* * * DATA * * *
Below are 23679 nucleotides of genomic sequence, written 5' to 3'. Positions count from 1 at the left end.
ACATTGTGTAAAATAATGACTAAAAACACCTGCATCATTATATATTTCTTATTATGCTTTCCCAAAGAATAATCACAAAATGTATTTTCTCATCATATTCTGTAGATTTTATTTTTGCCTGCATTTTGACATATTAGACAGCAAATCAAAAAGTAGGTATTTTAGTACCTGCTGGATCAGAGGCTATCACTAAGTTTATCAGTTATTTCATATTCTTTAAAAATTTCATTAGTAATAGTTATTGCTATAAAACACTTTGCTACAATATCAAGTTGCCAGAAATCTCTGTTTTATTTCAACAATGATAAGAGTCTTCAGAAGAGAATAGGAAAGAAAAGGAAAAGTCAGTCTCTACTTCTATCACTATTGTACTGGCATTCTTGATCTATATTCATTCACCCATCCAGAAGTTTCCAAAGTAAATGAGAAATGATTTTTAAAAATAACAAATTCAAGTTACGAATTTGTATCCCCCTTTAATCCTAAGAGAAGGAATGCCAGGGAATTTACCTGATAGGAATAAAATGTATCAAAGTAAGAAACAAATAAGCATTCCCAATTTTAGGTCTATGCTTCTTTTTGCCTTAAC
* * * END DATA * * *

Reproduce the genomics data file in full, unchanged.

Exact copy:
Below are 23679 nucleotides of genomic sequence, written 5' to 3'. Positions count from 1 at the left end.
ACATTGTGTAAAATAATGACTAAAAACACCTGCATCATTATATATTTCTTATTATGCTTTCCCAAAGAATAATCACAAAATGTATTTTCTCATCATATTCTGTAGATTTTATTTTTGCCTGCATTTTGACATATTAGACAGCAAATCAAAAAGTAGGTATTTTAGTACCTGCTGGATCAGAGGCTATCACTAAGTTTATCAGTTATTTCATATTCTTTAAAAATTTCATTAGTAATAGTTATTGCTATAAAACACTTTGCTACAATATCAAGTTGCCAGAAATCTCTGTTTTATTTCAACAATGATAAGAGTCTTCAGAAGAGAATAGGAAAGAAAAGGAAAAGTCAGTCTCTACTTCTATCACTATTGTACTGGCATTCTTGATCTATATTCATTCACCCATCCAGAAGTTTCCAAAGTAAATGAGAAATGATTTTTAAAAATAACAAATTCAAGTTACGAATTTGTATCCCCCTTTAATCCTAAGAGAAGGAATGCCAGGGAATTTACCTGATAGGAATAAAATGTATCAAAGTAAGAAACAAATAAGCATTCCCAATTTTAGGTCTATGCTTCTTTTTGCCTTAAC